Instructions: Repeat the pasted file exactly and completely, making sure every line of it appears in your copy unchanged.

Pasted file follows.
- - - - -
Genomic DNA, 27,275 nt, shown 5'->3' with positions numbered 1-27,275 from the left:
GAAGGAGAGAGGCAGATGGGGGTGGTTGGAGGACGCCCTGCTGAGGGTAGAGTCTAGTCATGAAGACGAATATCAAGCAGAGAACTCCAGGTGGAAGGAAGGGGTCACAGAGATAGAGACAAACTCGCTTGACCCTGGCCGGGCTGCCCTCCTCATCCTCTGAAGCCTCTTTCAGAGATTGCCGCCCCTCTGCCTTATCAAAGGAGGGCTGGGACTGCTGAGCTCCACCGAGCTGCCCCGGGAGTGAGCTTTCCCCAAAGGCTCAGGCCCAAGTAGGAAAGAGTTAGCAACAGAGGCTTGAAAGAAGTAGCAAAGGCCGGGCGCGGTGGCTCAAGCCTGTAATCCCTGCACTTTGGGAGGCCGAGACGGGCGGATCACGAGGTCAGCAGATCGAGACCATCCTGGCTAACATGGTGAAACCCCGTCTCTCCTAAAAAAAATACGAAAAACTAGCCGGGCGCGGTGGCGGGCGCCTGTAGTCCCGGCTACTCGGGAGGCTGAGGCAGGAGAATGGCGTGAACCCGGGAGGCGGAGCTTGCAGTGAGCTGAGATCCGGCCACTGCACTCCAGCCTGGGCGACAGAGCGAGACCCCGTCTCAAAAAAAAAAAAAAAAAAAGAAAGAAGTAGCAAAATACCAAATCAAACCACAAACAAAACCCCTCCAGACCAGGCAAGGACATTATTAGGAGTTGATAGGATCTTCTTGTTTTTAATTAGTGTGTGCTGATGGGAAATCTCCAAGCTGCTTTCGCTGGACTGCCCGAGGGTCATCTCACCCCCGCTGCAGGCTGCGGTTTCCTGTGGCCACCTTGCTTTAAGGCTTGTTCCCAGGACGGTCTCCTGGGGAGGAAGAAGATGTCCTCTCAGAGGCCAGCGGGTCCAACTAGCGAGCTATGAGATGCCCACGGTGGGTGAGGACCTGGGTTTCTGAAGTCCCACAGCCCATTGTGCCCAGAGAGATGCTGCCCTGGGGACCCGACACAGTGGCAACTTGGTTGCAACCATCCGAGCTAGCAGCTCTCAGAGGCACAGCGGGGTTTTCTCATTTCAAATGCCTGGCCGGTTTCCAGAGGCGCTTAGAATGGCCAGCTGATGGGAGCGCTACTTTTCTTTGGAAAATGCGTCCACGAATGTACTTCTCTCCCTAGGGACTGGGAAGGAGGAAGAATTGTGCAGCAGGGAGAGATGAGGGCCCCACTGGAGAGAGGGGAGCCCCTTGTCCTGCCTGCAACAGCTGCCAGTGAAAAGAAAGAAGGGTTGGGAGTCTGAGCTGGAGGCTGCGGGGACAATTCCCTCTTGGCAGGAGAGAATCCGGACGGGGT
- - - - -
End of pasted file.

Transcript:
Genomic DNA, 27,275 nt, shown 5'->3' with positions numbered 1-27,275 from the left:
GAAGGAGAGAGGCAGATGGGGGTGGTTGGAGGACGCCCTGCTGAGGGTAGAGTCTAGTCATGAAGACGAATATCAAGCAGAGAACTCCAGGTGGAAGGAAGGGGTCACAGAGATAGAGACAAACTCGCTTGACCCTGGCCGGGCTGCCCTCCTCATCCTCTGAAGCCTCTTTCAGAGATTGCCGCCCCTCTGCCTTATCAAAGGAGGGCTGGGACTGCTGAGCTCCACCGAGCTGCCCCGGGAGTGAGCTTTCCCCAAAGGCTCAGGCCCAAGTAGGAAAGAGTTAGCAACAGAGGCTTGAAAGAAGTAGCAAAGGCCGGGCGCGGTGGCTCAAGCCTGTAATCCCTGCACTTTGGGAGGCCGAGACGGGCGGATCACGAGGTCAGCAGATCGAGACCATCCTGGCTAACATGGTGAAACCCCGTCTCTCCTAAAAAAAATACGAAAAACTAGCCGGGCGCGGTGGCGGGCGCCTGTAGTCCCGGCTACTCGGGAGGCTGAGGCAGGAGAATGGCGTGAACCCGGGAGGCGGAGCTTGCAGTGAGCTGAGATCCGGCCACTGCACTCCAGCCTGGGCGACAGAGCGAGACCCCGTCTCAAAAAAAAAAAAAAAAAAAGAAAGAAGTAGCAAAATACCAAATCAAACCACAAACAAAACCCCTCCAGACCAGGCAAGGACATTATTAGGAGTTGATAGGATCTTCTTGTTTTTAATTAGTGTGTGCTGATGGGAAATCTCCAAGCTGCTTTCGCTGGACTGCCCGAGGGTCATCTCACCCCCGCTGCAGGCTGCGGTTTCCTGTGGCCACCTTGCTTTAAGGCTTGTTCCCAGGACGGTCTCCTGGGGAGGAAGAAGATGTCCTCTCAGAGGCCAGCGGGTCCAACTAGCGAGCTATGAGATGCCCACGGTGGGTGAGGACCTGGGTTTCTGAAGTCCCACAGCCCATTGTGCCCAGAGAGATGCTGCCCTGGGGACCCGACACAGTGGCAACTTGGTTGCAACCATCCGAGCTAGCAGCTCTCAGAGGCACAGCGGGGTTTTCTCATTTCAAATGCCTGGCCGGTTTCCAGAGGCGCTTAGAATGGCCAGCTGATGGGAGCGCTACTTTTCTTTGGAAAATGCGTCCACGAATGTACTTCTCTCCCTAGGGACTGGGAAGGAGGAAGAATTGTGCAGCAGGGAGAGATGAGGGCCCCACTGGAGAGAGGGGAGCCCCTTGTCCTGCCTGCAACAGCTGCCAGTGAAAAGAAAGAAGGGTTGGGAGTCTGAGCTGGAGGCTGCGGGGACAATTCCCTCTTGGCAGGAGAGAATCCGGACGGGGT